"Do not go down to Egypt; live in the land where I tell you to live. Stay in this land for a while, and I will be with you and will bless you. For to you and your descendants I will give all these lands, and will confirm the oath I swore to your father Abraham. I will make your descendants as numerous as the stars in the sky and will give them all these lands, and through your offspring all nations on will be blessed, because Abraham obeyed me and kept my requirements, my commands, my decrees and my laws." -- Genesis 26:2-5
And because of Isaac's obedience, he too would become a very wealthy man, while he dwelt in the midst of the great famine. But unlike Abraham, whose wealth came from a worldly power -- Issac would gain his wealth, from the direct hand of God: "[Issac] do not go down to Egypt; live in the land where I [the God of your forefathers] tell you to live. Stay in this land for a while, and I will be with you and will bless you."
However that may have been, let's move forward...
For we now find, that from within our current journey, Jacob is now heading down to Egypt, while a famine ravages the land, just like his forefathers had done (and attempted to do) before him. And while he was en route -- Jacob comes across a place, that was known as Beersheba. For this was the place, that both his grandfather Abraham and his father Issac, had a special communion with the Lord at. And it would also be here, that during this time, God would speak to the great Israel: "Jacob! Jacob!"
And after Jacob had heard the Lord, he would reply: "Here I am." Then the Lord would then speak these Words: "I am God, the God of your father. Do not be afraid to go down into Egypt, for I will make you into a great nation there. I will go down to Egypt with you, and I will surely bring you back again. And Joseph's own hand will close your eyes."
Now after this visitation had taken place by the Lord -- Jacob would now be reassured that God was still with him, as he'd entered into Egypt. For Jacob had been reminded of God's great promise covenant. So it didn't matter, what the situation may have looked like, while the nation of Israel (Jacob) dwelled from within the land of Egypt.
And this was important to Jacob -- for he knew, that he wouldn't have been with his sons for the entirety of their visit to Egypt to begin with. I mean after all, at this time, he was 130 years of age. So it only made sense, that Jacob would have other concerns as well? For starters, concerns that dealt with the Egyptian culture and their pagan ways -- for they were know to be, an idolatrous nation.
And because of this, Jacob wondered if the Egyptian's culture, would in time, have some kind of major influence upon his family? For it would be hard for one to not wonder, if the influence of the Egyptians, would eventually cause Israel, to perhaps, forget about returning to the land of Canaan? Or perhaps, to even forget their overall purpose, when it came to God's covenant?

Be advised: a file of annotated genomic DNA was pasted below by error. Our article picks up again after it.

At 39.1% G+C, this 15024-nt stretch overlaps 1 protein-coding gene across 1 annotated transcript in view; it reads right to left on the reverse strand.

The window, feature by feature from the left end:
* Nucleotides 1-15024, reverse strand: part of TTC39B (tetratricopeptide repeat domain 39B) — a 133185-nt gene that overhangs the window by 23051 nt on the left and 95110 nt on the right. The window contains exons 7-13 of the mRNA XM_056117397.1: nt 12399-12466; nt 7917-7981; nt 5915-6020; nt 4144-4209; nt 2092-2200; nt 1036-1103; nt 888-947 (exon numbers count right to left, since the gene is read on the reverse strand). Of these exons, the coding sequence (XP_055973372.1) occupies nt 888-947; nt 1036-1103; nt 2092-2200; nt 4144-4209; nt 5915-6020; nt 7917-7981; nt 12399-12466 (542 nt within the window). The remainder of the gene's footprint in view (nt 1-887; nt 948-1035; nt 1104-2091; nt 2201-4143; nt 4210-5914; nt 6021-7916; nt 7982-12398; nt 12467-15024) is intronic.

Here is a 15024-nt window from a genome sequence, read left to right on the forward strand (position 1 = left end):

This is why, we must not forget about the prophecy, that God had foretold to Jacob's grandfather Abraham: "Know for certain that your descendants will be strangers in a country not their own, and they will be enslaved and mistreated four hundred years." -- Genesis 15:13
So therefore, Jacob now knows, that God is still with him. And because of this, he could now enter Egypt in confidence, also knowing that he had made the right choice, while having the belief, that God would shield the nation of Israel, when it came to the concerns that he was having on his heart and mind at that time. For we must remember, that there is also a second part to that prophecy as well, that must not be overlooked:
"But I will punish the nation they serve as slaves, and afterward they will come out with great possessions." -- Genesis 15:14
However that may have been, let's continue forward...
Now that Jacob knows, that the the Israel nation will be provided for, and protected by the Most High God. We now find, it would be during this time, that Jacob and his family would end up leaving from Beersheba. And after doing so, they'd continued their journey into the land of Egypt. Now it's at this point, that the Sacred Scriptures gives us the recorded genealogy of all, who went with Jacob at the time.
But I'd like to think, that it's important to note at this time: That when it came to Jacob's direct descendants (not counting their wives and children.) Know that the number that the Sacred Scriptures had recorded, would end up being sixty-six in all. And when you count Joseph and his two sons, and Jacob -- know that number jumps to seventy.
For it had been 215 years, since God had told Abraham that he would make
him into a great nation. And although it would be at this point from
within the Sacred Record, that Abraham's direct descendants would be
seventy in total (Solely in regards to Israel and not counting Ishmael
and his Arabian clans).
The foundation of what God had promised Abraham has now been poured and cured (so to speak). Now that building process, would continue forward, even though Israel would now find themselves dwelling from within a land that weren't their own, a land that was known as Egypt.
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108) Jacob Becomes Ill
115) The Tribe of Kings